Building Trust

building trustThe single most important thing you can do in starting and building a business is to get people to trust you. Trust needs to be earned and takes time, although you can lose it in a second. Telling people to trust you doesn’t cut it. In fact, when people I just meet tell me to trust them, my antennae is up to watch my back.

The benefits of being trusted are enormous. People have confidence in those they trust. Confidence leads to wanting to do business with you. Employees want to work for trustworthy bosses and are more highly motivated when they do. Customers are more likely to write orders for sales people they trust. Investors and lenders will not write the check to anyone they suspect is not high on the trustworthy ladder. A great deal of their due diligence is in finding out your trust score. And in my opinion, the most important thing about being trusted is that you live a better life. The only way to teach your children about trust is to set the example for them.

You should always do the right thing. Most people know right from wrong but are compromised when money is at stake. Many people differ on what is right or wrong in a business situation. It takes lots of little things and time to build trust in a business. Some people never even think about it as they instinctively do the right thing.

Here is my list of trust building ideas in no particular order.

Listento people you deal with.(Listening is an acquired skill.) Do not sell a product you know is bad.
Be honest at all times. Look people in the eye when you talkto them.
Set an example by your behavior. Giveit a lot of thought. Don’t be embarrassed to make a profit.
Admit mistakes right away. (Not easy.) Don’t over promise; resist thattemptation.
After admitting a mistake, immediatelymove to correct it and pay for remedies. Reprimand people who break theirword to you-clearly and decisively.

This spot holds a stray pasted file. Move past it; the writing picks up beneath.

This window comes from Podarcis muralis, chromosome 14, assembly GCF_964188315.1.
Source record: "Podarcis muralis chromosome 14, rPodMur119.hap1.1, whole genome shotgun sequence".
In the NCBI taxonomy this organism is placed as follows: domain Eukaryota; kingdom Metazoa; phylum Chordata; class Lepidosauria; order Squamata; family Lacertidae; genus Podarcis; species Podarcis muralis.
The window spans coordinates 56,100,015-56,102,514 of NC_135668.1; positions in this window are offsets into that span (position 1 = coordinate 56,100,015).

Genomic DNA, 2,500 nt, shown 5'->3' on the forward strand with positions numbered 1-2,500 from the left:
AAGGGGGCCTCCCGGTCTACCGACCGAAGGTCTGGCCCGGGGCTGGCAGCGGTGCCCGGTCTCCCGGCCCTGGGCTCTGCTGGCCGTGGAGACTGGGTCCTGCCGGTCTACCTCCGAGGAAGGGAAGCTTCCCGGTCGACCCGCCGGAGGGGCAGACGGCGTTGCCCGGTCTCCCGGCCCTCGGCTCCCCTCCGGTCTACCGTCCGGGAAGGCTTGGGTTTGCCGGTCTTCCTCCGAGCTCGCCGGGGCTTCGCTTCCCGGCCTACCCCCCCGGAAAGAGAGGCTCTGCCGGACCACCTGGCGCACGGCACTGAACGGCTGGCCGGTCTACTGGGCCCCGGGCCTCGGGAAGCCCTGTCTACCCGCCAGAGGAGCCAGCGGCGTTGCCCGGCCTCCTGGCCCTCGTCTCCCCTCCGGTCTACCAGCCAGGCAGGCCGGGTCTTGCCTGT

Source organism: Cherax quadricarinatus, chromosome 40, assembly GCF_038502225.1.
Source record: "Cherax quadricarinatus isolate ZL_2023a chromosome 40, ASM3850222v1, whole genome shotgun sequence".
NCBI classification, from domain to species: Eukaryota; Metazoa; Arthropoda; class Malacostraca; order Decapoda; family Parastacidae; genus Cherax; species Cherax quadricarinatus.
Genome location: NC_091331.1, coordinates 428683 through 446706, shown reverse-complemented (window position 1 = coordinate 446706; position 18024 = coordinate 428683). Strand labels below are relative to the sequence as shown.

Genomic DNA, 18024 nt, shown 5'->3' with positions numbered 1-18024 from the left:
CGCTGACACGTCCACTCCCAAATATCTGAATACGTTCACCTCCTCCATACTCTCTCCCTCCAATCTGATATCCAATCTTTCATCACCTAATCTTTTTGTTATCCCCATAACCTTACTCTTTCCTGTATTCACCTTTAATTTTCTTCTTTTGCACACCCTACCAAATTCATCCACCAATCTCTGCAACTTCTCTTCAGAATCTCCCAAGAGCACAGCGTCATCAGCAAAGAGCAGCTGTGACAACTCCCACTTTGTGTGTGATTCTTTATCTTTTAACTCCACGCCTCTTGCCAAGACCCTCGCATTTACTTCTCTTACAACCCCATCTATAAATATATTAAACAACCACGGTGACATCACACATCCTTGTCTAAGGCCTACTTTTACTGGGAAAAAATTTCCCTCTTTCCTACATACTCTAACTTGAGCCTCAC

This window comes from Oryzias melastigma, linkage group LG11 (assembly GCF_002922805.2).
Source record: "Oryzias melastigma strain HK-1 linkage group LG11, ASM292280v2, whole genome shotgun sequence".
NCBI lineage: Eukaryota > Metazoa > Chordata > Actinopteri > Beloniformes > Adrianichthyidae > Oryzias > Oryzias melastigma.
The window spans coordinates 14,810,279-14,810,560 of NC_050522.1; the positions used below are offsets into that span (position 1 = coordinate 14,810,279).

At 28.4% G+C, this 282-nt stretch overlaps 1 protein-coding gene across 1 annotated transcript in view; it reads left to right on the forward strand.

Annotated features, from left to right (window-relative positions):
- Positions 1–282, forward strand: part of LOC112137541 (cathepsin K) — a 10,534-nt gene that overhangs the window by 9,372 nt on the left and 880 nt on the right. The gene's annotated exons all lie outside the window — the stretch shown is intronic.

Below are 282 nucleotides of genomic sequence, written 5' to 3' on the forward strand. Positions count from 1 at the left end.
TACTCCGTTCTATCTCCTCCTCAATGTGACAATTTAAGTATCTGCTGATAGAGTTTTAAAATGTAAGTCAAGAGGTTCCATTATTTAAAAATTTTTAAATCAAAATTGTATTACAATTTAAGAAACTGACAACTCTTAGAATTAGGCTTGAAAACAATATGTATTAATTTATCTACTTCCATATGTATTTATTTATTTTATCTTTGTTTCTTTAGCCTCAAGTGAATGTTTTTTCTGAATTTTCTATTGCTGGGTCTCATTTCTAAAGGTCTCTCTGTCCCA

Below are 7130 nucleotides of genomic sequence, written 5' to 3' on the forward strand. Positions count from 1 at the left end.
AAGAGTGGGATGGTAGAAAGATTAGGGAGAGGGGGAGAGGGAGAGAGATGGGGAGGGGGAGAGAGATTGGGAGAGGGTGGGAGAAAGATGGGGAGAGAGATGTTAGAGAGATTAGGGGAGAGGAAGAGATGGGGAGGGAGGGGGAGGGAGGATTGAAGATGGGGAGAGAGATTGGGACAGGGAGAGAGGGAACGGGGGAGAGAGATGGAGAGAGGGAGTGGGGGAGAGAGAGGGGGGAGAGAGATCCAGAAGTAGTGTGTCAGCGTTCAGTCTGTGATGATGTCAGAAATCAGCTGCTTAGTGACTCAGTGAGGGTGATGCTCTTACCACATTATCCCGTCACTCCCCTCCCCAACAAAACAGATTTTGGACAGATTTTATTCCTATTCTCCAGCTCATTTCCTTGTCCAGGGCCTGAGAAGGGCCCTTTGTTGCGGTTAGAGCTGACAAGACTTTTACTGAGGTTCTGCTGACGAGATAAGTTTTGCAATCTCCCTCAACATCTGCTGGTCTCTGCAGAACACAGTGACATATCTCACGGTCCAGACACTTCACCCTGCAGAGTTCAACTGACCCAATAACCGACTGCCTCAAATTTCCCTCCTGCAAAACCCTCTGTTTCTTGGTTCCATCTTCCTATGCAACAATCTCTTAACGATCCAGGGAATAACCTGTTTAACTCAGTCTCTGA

Pay bills on time. If you can’t, call andtell why and when you will pay. (Besure to give a date you can meet or

beat.)

Try to set down specific rules of ethicaland moral behavior for company–review them regularly.
Give credit where credit is due. Keep people informed.
Acknowledge what you don’t know.Don’t BS. Specify the relationship you expect.
Push quality. Demand quality.  Problems create opportunities to buildtrust. Attack problems.
Speak candidly to customers andemployees even when it’s somethingyou know they don’t want to hear but

it’s in their best interest.

 If you receive a check made out to youthat doesn’t belong to you or are paidtoo much, the sender should be

notified immediately. Don’t wait for

their auditors to discover the error

and contact you.

Keep your promises.  Thank you and please” can go along way.
Try to be fair. The attempt is important. Pay attention to the details of the business.
 Don’t betray confidential information.Buyers will press you for informationabout their competition. Don’t fall for

the trap.

Be prompt in your appointments, yourfollow-ups, and your promises. Makeyour deadlines.
Treat littlepeople well. (Big onesseem to be easy.) Good assistantseventually get promoted. Go the extra mile with your customersand employees.
Don’t duck or procrastinate dealingwith a problem. Don’t knock others.
Answer calls on troublesome issues.Ducking calls creates a new problem,sometimes more onerous than the

original one you ducked.

Present solutions, not just problems.
Show respect to every person you dealwith no matter their position. If you don’t know the answer to a question, admit it. . .then research the  answer.
Be knowledgeable about your product,marketplace, new developments, and competition. Share much of this  wisdom. Remember what your parents told you:”Do unto others as you would havethem do unto you.”
Inform customers of problems as soonas you know and before they find out.  If for whatever reason you can’t takeon an assignment and give it theattention it deserves. . .then pass.

 

I’m sure you can add to the list. Don’t expect immediate return or in fact any return for doing the right thing. It should be a way of life for you. However, you’ll be surprised at all the good, unexpected things that will come your way. If people trust you, they will have confidence in you. That will lead to their wanting to do business with you.

Also, remember trust is portable. Wherever you go, it follows you: good or bad.

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